EAC chief warns Tanzania on regional integration

The East African Community (EAC) has raised concerns over Tanzania’s commitment to the regional integration process.

EAC Secretary General Dr Richard Sezibera (pictured) hit out at those dilly-dallying over integration process, saying they were missing the point.

Dr Sezibera said Tanzania has faltered on a number of key issues agreed upon by EAC regional States including the liberation of its current accounts and waiving of work permit fees.

“We don’t have compelling powers over those countries which seem not to be co-operating with the process of regional integration but the EAC treaty provides for the Secretary-General to take a country that is lagging behind to court. But this is a long process,” Sezibera told reporters in Nairobi yesterday.
 
Long-term goal
“Those still putting barriers to trade and integration are missing the point. We need to integrate much faster,” he added.

Sezibera noted that some people were interested in the benefits of regional integration yet they were not ready to participate in achieving its long-term goal.

“I’m concerned that at the individual and regional level, many actors are interested in plucking the fruits of regional integration rather than growing the tree,” he said, adding that the fundamental aim is to have East Africa’s prosperity by integrating. 

Sezibera was speaking on the sidelines of the Second Annual Banking and Research conference organised by the Kenya Bankers Association in Nairobi yesterday.

Tanzania’s commitment to regional  integration has been under sharp focus since Kenya, Uganda and Tanzania agreed to revive the defunct EAC in 1997. Tanzania has been viewed as a reluctant party to the integration process.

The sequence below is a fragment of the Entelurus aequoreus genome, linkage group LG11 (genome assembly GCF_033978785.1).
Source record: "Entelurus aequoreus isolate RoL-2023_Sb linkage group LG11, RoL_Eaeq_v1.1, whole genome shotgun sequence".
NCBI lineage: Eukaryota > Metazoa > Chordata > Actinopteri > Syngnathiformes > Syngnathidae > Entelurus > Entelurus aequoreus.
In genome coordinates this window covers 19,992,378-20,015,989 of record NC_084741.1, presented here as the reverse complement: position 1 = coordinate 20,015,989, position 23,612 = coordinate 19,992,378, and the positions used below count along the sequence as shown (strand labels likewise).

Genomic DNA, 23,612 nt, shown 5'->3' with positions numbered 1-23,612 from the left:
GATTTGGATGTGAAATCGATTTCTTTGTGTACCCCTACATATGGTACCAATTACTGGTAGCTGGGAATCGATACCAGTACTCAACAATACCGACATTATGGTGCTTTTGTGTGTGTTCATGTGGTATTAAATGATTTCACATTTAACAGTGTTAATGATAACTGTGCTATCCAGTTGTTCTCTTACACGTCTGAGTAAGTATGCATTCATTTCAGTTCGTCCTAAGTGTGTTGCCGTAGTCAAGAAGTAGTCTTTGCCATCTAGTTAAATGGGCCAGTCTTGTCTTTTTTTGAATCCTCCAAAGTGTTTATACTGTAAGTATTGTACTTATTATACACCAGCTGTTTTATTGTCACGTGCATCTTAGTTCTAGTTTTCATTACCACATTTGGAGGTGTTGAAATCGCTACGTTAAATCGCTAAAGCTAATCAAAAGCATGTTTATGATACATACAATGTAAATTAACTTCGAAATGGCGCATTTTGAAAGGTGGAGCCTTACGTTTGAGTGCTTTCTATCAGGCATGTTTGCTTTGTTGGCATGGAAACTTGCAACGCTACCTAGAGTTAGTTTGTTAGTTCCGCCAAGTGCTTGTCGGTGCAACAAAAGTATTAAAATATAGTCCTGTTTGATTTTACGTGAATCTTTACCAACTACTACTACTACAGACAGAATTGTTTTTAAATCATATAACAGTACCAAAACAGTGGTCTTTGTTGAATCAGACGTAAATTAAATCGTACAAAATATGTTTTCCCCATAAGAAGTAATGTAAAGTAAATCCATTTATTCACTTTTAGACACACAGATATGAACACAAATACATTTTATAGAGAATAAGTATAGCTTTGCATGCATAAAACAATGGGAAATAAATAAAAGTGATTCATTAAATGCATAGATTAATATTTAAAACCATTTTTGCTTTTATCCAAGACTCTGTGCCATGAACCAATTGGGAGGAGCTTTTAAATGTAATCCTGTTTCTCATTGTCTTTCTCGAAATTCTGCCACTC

It has on several occasions asked for more time to open up its economy to East African counterparts. 

It is also understood that Tanzania negotiated as a member of the Southern African Development Community, but transferred its allegiance to the EAC after pressure from European Union.

Early this month, Presidents Uhuru, Yoweri Museveni of Uganda and Paul Kagame of Rwanda met in Mombasa to discuss cross-border infrastructure projects without Tanzania’s input.

Similarly, Tanzania and Burundi were conspicuously absent at an earlier meeting in June 2013 by the three presidents; Museveni, Kenyatta and Kagame in Entebbe which was dubbed as EAC’s first infrastructure summit.

Tanzania’s objections to both land purchases and a common EAC passport in 2009 also raised fears over its government’s commitment to the regional integration efforts.
Source: The Standard reported by
James Anyanzwa from Nairobi, Kenya
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